“We get viewed differently by being in that uniform,” he maintained. “If we can get kids to make good life choices, it can help to keep them out of trouble.”
As Gillenwater began the DDRP, he connected with Tiffany Hendershot, project director of The Martinsburg Initiative (TMI). Hendershot has served as a member of the WVANG for 17 years, as a mechanic. Recently, she said that she made a move from the WVANG to serve for the WV Army National Guard as a social worker. She has also worked as a social worker for Morgan County Schools in previous years, and currently lends her expertise to students in Berkeley County.
The connection to Hendershot has helped Gillenwater expand the DDRP school program from its humble beginnings in Morgan County to now include locations in the Berkeley County Schools system. Hendershot has helped leaders of the DDRP coordinate their efforts so that students with adverse childhood experiences (ACEs) can receive the support that they need.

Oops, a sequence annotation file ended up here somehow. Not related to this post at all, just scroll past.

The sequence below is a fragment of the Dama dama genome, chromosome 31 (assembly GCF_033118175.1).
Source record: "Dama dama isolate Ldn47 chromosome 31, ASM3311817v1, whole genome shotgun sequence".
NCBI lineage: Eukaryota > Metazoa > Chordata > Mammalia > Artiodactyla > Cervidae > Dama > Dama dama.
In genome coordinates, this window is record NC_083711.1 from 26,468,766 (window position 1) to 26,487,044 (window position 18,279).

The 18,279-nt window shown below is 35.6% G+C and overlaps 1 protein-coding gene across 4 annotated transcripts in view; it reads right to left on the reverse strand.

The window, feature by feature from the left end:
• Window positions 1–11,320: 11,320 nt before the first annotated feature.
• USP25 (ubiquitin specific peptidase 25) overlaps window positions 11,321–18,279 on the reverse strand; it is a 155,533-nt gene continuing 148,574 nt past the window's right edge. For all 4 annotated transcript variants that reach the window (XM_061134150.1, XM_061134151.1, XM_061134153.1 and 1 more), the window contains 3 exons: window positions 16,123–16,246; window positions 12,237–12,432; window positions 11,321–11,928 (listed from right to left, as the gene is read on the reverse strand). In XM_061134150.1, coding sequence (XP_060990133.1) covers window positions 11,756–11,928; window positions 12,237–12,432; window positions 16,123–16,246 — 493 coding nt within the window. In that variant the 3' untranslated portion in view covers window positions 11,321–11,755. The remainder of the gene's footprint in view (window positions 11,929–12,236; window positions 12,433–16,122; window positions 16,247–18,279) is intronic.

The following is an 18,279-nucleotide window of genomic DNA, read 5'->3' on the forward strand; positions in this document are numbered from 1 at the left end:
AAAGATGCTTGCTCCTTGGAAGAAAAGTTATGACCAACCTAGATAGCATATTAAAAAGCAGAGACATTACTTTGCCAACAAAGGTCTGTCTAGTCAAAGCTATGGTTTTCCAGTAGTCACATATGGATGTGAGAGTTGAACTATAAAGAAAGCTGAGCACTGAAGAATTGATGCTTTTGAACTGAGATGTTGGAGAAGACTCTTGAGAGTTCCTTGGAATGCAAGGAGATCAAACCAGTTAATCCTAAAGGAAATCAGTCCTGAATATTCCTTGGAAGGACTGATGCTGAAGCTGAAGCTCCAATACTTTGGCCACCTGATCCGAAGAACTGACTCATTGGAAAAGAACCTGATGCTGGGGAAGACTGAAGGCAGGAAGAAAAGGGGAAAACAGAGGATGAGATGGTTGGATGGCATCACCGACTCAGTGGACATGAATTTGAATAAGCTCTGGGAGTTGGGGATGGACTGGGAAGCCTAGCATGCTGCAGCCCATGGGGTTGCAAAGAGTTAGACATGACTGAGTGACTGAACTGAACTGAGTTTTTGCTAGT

According to the mission statement at TMI, scientific research supports the notion that ACEs aid in the growing opioid crisis. They adhere to this mission statement in order to build a child’s resilience to these negative influences. The presence of soldiers in the schools adds to the effort against ACEs through positive interactions with students in groups, as well as individually.
To help soldiers learn to work with students, Hendershot stated that WVANG members were taught how to teach the children through the Morgan County Partnership’s initiative: Positive Action Program.